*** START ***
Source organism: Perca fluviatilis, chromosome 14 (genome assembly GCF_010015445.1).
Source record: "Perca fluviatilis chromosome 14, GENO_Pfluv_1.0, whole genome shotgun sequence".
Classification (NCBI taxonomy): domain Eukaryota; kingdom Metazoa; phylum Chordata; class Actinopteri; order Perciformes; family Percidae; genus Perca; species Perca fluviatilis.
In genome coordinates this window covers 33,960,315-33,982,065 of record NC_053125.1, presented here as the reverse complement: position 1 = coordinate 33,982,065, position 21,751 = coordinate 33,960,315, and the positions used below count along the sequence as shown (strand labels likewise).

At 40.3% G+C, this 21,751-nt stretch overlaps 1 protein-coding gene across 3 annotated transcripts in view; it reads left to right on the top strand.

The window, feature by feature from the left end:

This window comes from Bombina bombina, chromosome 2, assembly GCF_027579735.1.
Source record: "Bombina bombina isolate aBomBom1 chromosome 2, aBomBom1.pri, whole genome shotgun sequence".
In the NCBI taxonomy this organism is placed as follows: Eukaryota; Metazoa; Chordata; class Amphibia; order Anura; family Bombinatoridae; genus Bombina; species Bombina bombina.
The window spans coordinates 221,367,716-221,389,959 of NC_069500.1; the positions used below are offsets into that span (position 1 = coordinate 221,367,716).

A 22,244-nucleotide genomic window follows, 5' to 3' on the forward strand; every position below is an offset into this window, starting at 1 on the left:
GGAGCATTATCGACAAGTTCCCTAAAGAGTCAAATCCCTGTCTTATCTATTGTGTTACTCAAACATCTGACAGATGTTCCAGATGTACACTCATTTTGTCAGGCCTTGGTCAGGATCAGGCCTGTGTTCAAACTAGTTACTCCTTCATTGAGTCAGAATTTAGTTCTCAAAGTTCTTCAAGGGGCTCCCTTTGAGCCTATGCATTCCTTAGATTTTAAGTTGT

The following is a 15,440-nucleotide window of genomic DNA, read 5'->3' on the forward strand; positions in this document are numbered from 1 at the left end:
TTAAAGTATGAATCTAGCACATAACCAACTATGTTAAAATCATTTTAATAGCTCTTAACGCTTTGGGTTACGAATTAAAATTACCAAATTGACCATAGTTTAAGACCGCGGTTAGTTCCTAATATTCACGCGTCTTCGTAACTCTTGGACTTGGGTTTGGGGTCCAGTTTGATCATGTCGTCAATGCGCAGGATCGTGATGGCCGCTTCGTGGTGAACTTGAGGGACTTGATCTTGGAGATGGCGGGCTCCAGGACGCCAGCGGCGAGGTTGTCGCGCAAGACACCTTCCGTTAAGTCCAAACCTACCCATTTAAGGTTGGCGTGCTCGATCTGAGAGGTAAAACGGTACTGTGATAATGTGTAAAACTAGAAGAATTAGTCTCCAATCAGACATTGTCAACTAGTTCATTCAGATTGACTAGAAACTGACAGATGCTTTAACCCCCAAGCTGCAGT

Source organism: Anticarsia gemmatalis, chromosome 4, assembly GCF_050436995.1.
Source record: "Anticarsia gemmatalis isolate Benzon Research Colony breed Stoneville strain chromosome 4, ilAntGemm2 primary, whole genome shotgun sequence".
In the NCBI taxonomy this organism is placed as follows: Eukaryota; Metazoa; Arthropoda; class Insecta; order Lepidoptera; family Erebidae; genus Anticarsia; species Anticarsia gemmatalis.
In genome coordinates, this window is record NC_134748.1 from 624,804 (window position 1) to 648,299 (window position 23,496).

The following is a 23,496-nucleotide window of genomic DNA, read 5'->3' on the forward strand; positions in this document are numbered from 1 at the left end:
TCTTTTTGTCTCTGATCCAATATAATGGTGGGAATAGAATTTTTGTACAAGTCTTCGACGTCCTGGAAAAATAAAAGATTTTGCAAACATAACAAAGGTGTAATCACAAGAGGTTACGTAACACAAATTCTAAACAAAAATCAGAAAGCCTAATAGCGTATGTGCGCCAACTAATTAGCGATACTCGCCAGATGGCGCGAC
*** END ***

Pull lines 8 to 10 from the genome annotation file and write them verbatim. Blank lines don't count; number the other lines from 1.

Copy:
Source record: "Bombina bombina isolate aBomBom1 chromosome 2, aBomBom1.pri, whole genome shotgun sequence".
In the NCBI taxonomy this organism is placed as follows: Eukaryota; Metazoa; Chordata; class Amphibia; order Anura; family Bombinatoridae; genus Bombina; species Bombina bombina.
The window spans coordinates 221,367,716-221,389,959 of NC_069500.1; the positions used below are offsets into that span (position 1 = coordinate 221,367,716).